Those girls read Frances Hodgson Burnett, I read Ian Fleming, in a set of cheap hard cover books Mom kept in the little bookcase with the sliding doors at the bottom. I did love Louisa May Alcott, and if I’d known how much more sickly sweet prose on the order of Eight Cousins had been written in the late 19th century, I’m sure I’d have covered it all. But I did not, until much later on.

So my brother told me to read Jane Austen. I didn’t know quite where to begin, but where I ended up first was in a tree in Loose Park in Kansas City, with a bag of almond croissants and a new copy of Emma, bought at an overpriced bookstore on the Plaza. I was captivated. And then by Pride and Prejudice, as well. I just read Emma first because I liked the cover better.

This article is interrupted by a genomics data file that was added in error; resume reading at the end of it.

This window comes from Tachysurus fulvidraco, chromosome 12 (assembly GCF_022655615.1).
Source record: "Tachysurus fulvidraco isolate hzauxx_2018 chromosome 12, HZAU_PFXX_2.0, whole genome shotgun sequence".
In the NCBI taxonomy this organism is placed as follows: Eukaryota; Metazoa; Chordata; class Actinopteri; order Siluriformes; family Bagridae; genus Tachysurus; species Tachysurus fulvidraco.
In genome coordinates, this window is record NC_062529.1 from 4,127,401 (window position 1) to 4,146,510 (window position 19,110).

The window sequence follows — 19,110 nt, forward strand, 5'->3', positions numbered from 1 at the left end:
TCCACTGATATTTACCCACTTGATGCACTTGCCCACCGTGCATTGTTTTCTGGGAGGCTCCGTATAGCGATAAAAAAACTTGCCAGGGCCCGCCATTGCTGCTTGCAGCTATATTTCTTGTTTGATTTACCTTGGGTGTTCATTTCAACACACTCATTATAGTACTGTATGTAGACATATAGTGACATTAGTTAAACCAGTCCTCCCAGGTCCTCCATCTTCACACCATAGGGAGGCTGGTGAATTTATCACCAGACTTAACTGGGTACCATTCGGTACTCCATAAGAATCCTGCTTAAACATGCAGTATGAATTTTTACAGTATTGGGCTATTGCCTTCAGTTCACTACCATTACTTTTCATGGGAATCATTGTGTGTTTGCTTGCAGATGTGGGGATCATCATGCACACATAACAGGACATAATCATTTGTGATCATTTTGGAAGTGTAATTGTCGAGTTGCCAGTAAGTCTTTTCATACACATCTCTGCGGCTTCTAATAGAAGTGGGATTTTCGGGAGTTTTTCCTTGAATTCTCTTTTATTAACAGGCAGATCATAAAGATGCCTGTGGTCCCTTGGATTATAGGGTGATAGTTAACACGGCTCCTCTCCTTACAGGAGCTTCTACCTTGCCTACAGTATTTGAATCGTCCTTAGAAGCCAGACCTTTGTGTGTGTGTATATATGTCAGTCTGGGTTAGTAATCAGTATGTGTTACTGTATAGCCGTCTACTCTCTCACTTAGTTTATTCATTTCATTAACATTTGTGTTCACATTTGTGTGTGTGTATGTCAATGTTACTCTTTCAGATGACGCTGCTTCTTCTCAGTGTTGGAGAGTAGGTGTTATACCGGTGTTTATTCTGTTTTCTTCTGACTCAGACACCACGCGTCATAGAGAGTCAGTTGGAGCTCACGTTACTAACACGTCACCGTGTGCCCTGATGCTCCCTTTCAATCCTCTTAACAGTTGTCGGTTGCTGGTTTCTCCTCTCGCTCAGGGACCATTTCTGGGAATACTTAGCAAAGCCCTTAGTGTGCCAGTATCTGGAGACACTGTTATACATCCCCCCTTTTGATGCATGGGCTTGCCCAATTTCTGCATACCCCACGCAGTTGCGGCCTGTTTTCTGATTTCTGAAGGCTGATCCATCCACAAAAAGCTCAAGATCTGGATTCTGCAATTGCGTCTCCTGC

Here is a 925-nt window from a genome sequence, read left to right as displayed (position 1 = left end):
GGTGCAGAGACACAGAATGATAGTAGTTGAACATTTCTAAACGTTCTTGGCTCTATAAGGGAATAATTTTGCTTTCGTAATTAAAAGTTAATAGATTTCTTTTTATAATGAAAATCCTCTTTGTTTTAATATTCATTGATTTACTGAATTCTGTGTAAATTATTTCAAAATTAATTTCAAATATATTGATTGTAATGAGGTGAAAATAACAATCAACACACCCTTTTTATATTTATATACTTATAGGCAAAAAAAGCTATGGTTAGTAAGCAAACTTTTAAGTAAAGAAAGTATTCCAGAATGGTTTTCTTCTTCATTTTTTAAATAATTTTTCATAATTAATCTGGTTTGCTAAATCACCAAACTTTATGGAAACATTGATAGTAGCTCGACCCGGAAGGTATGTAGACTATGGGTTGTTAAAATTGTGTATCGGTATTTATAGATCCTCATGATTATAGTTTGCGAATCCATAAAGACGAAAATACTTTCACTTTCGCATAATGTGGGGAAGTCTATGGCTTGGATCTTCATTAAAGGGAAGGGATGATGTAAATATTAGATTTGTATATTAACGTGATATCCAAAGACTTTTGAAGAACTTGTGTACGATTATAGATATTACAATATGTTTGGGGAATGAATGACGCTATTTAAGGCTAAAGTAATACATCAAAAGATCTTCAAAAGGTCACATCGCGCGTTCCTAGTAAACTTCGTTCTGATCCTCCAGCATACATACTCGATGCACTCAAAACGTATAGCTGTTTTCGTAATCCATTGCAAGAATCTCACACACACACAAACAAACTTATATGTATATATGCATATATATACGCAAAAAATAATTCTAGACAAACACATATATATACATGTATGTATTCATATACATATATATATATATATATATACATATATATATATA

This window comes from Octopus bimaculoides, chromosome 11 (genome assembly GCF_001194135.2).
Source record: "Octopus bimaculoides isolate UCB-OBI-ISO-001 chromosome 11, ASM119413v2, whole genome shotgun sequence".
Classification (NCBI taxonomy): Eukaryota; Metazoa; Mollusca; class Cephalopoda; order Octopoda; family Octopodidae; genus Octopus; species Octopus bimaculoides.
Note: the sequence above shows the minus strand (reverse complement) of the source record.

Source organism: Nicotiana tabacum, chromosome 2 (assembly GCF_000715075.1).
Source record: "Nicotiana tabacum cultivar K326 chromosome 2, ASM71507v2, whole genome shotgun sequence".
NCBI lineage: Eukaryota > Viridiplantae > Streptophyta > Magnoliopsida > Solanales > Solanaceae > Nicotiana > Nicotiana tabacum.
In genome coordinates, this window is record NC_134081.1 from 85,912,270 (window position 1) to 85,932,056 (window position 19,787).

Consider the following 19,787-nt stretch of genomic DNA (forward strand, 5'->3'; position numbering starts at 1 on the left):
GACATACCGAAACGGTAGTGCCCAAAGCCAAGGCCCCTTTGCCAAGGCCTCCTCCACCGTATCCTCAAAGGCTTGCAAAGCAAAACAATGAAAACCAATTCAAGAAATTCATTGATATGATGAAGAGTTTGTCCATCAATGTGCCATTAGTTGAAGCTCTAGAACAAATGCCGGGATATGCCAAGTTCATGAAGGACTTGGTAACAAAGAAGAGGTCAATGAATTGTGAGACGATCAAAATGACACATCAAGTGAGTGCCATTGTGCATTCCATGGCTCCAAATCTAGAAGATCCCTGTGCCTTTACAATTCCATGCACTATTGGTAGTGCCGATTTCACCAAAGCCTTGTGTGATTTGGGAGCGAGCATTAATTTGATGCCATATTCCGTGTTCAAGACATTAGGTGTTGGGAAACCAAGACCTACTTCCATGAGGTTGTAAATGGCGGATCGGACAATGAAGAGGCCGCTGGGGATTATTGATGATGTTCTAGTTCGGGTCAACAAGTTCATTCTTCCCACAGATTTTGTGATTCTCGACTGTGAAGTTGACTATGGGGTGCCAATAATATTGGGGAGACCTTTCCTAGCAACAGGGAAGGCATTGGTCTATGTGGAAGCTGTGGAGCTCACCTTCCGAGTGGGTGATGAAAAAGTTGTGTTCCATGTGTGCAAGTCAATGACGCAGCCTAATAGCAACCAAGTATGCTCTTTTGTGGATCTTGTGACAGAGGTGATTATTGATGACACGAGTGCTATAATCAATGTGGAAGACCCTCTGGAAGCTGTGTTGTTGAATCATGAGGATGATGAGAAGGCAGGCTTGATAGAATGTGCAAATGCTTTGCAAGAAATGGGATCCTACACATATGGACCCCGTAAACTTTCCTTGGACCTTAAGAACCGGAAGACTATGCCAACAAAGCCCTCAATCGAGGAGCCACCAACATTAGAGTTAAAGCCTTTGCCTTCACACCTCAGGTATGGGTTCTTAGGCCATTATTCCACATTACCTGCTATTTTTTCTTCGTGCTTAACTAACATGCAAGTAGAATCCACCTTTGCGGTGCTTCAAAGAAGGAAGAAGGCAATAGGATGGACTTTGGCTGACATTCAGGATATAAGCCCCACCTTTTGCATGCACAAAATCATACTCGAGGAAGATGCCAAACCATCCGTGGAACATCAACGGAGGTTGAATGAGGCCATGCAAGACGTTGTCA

When I learned I could see a film adaptation of Pride and Prejudice starring the divine Greer Garson, I sought it out eagerly, and was subsequently deeply disappointed. It was all wrong, strange and anachronistic and parodical. Of course Miss Garson was good in it, as was Laurence Olivier, an actor I’ve always only uncomfortably liked, but then, that too is another topic.